Nigeria’s Shot Put record holder, Chukwuebuka Enekwechi made history on Thursday by becoming the first Nigerian, man or woman, to qualify for the final of the event in the history of the IAAF World Championships, Completesports.com reports.
The USA-based Enekwechi threw 20.94m,four centimetres above the 20.90m qualification mark set by the IAAF with his second and final throw of the evening after opening with a rather mediocre 20.12m to seal his spot in the final.
The double African champion (2018 African Championships and 2019 All Africa Games) will now be looking to become the first man to make the podium when the final is held at the Khalifa international stadium in Doha, Qatar on Saturday.
Enekwechi will however need to throw above the 21.80m personal best and national record he set last August in Schifflange, Luxembourgas six of the 11 athletes he will compete against in the final have thrown above 22m this year led by defending champion,Tomas Walsh of New Zealand who holds a personal season’s best of 22.44m and 2016 Olympics king, Ryan Cousser of the
USA who has thrown 22.74m this year.
Two other Americans, Darrell Hill (22.35m) and Joe Kovacs (22.31m) as well as Polish athlete,Konrad Bukowiecki (22.25m) and Brazil’s Darlan Romani (22.61m) have also thrown above 22m this year.
Meanwhile, Nigeria’s 4x100m relay teams will begin their quest for a return to the podium 22 years after the men’s quartet of Osmond Ezinwa, Olapade Adeniken, Francis Obikwelu and Davidson Ezinwa ran 38.07 seconds to become the first and so far only 400m relay team to win an IAAF Worlds medal with their silver medal effort at the Olympic Stadium in Athens, Greece in 1997.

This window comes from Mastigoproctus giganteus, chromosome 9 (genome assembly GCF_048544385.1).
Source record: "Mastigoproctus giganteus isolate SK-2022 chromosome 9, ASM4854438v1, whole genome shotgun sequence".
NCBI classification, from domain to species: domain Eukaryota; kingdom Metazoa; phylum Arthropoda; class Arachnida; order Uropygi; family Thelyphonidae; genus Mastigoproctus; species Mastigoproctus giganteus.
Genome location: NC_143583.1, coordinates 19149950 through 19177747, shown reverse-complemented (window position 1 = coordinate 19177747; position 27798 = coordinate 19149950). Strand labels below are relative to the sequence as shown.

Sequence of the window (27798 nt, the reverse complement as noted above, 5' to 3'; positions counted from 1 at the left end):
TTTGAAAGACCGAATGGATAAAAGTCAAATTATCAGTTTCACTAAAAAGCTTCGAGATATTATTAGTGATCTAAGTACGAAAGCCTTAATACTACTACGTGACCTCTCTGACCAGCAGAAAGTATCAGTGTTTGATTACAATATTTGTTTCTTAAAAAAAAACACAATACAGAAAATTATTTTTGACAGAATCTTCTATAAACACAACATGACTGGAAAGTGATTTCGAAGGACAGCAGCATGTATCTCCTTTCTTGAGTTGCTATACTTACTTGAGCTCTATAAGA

Since that time the closest the men’s team have come to staging a return was 16 years ago when the quartet of Olusoji Fasuba, Uchenna Emedolu, Musa Deji and Deji Aliu placed fourth in Paris, France.
On Friday in Doha,the quartet of Divine Oduduru (9.86 seconds),Raymond Ekevwo (9.96 seconds), Utshoritse Itsekiri (10.02 seconds) and Seun Ogunlewe (10.12 seconds) will attempt to return Nigeria to the final 12 years after the country last made an appearance.
They will however have to run faster than the 38.59 seconds they ran in Rabat to win the silver medal at the All Africa Games in Rabat last AUgust to stand a chance of picking one of the three automatic slots on offer.
Japan and the Netherlands are the only two countries that have broken 38 seconds in the second semi-final where Nigeria will be competing.
China with 38.16 seconds season’s best and Canada who have also been impressive with a 38.26 seconds best this season are also favoured to go through ahead of Nigeria.
If the men’s 400m relay team is facing a tough hurdle to scale,the women’s own is tougher. Blessing Okagbare is the only athlete in the quartet who has broken 11.1 this year while the others are in Doha brandishing 11.4,11.6,11.7 personal season’s bests in a semi-final heat that has Germany who have broken 42 seconds (41.67 seconds) this year and three others that have ran inside 43 seconds. They are Jamaica (42.29 seconds),China (42.31 seconds) and Great Britain (42.30 seconds).
For Nigeria to qualify for the final eight years after placing seventh in Daegu, South Korea, Okagbare will have to inspire a sub-43 seconds performance.
The reigning African 200m record holder was not in the team that ran 43.49 seconds to win the gold medal at the All Africa Games in Rabat, Morocco and her presence can return Nigeria to the final of the event.
Nigeria has placed fourth twice in the event, first in 1991 when Beatrice Utondu, Rufina Ubah, Christy Opara-Thompson and Mary Onyali ran 42.7 in Tokyo,Japan and later in 2001 in Edmonton,Canada where Onyali again anchored the quartet made up of herself,Chioma Ajunwa, Endurance Ojokolo and Mercy Nku to a 42.52 seconds finish.
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